Otto Hermann Kahn used Oheka Castle as his family's summer home where they famously threw the most extravagant parties on the East Coast. Everyone from highly-esteemed diplomats to famous film stars attended the lavish events.
The property was also the site of Kahn's daughter's wedding, which became the first of many wedding ceremonies hosted at Oheka Castle.
It's believed that during this time Oheka Castle provided inspiration for Scott F. Fitzgerald's famed novel The Great Gatsby which depicts opulent parties at an estate very similar to Kahn's summer home.
The Gatsby Mansion Today
After Otto Hermann Kahn's death in 1934, Oheka Castle moved between multiple ownerships. In 1939, the family sold the sprawling property to the Welfare Fund of the Sanitation Workers and Oheka Castle became a retirement home for the sanitation workers of New York City.
During World War II, Oheka Castle became a radio operator's school for the Merchant Marines. Then, from 1948 to 1979 it was occupied by the Eastern Military Academy until it closed. The academy bulldozed the mansion's gardens and divided its luxurious rooms into smaller classrooms and dorms.
It was finally abandoned in 1980 and stood forgotten for years. During that time, over 100 cases of attempted arson were reported at the mansion, but none ever caught flame thanks to Kahn's fireproof design.
Oheka Castle was bought up in 1984 by developer Gary Melius who purchased the destroyed property and its remaining 23-acre plot for $1.5 million. But the estate was no longer the playground for the rich and famous it once was.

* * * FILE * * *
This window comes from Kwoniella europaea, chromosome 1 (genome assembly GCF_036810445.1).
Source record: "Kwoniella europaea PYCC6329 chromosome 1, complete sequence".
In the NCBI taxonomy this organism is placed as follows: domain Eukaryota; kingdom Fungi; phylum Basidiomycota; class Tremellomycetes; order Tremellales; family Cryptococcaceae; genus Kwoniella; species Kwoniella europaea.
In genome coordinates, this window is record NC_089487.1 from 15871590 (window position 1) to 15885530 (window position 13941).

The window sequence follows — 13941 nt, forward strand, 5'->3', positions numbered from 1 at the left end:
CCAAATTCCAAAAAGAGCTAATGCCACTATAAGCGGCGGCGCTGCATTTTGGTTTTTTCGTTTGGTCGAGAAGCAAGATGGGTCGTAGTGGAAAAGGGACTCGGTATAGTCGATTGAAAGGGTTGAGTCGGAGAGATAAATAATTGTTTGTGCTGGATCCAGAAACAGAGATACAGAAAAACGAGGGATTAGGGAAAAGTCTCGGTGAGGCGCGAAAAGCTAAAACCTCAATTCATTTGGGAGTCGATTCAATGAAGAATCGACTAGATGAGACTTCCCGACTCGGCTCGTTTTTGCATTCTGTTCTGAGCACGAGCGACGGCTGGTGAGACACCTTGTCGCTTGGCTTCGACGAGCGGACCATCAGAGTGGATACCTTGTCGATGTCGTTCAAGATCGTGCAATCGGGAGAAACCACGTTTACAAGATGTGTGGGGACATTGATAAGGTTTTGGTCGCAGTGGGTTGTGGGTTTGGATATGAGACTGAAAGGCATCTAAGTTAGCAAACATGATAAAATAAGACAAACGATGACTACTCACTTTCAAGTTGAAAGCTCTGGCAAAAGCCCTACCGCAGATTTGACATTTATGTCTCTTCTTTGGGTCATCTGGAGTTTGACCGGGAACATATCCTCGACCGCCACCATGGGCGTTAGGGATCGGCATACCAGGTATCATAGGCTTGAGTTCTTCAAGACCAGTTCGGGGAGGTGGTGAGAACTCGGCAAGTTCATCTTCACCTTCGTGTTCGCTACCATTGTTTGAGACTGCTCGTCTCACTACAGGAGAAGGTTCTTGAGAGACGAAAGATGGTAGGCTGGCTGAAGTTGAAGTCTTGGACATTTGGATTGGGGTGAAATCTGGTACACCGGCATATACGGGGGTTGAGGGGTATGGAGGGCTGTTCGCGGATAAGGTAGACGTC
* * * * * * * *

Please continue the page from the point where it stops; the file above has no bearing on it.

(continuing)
"When I first bought the property, it looked like something from a horror movie," Melius said. "But I saw what it needed, that it could become something great."
Restoring Oheka Castle was a huge investment. It began with hauling out 300 trailer trucks worth of trash over the first six months of repairs. Then, 222 new windows and doors were purchased to reseal the property as well as 4,000 new roof slates to fix the damaged roof.
It was a big gamble, but it paid off. Oheka Castle hosted its first wedding after reopening on May 7, 1987. It has since been converted into a 32-bedroom luxury hotel featuring a grand ballroom, restaurant and bar, a swimming pool, and more.
The cost of restorations and improvements to Oheka Castle over 20 years reportedly cost about $37 million, making it the largest restoration project in U.S. history, according to the estate's website. It is also listed on the National Register of Historic Places.
These days, Oheka Castle hosts daily tours of its gorgeous property. It is a popular venue for weddings, parties, and serves as a frequent backdrop for music videos, such as Taylor Swift's "Blank Space," and TV shows like Gossip Girl, Succession, Madam Secretary, and The Americans.
The famous Gatsby mansion has also hosted 1920s-style parties, where the wealthy once again sip champagne while dressed in period-garb. Perhaps Fitzgerald might have described these nostalgic revelers with this fitting passage from Gatsby — "boats against the current, borne back ceaselessly into the past."
Now that you've learned about the multimillion-dollar Oheka Castle in Long Island, go inside nine abandoned castles that are now haunting shells of their former glory. Then, read about the European fugitive who faked his own death and was found living in his lavish French castle.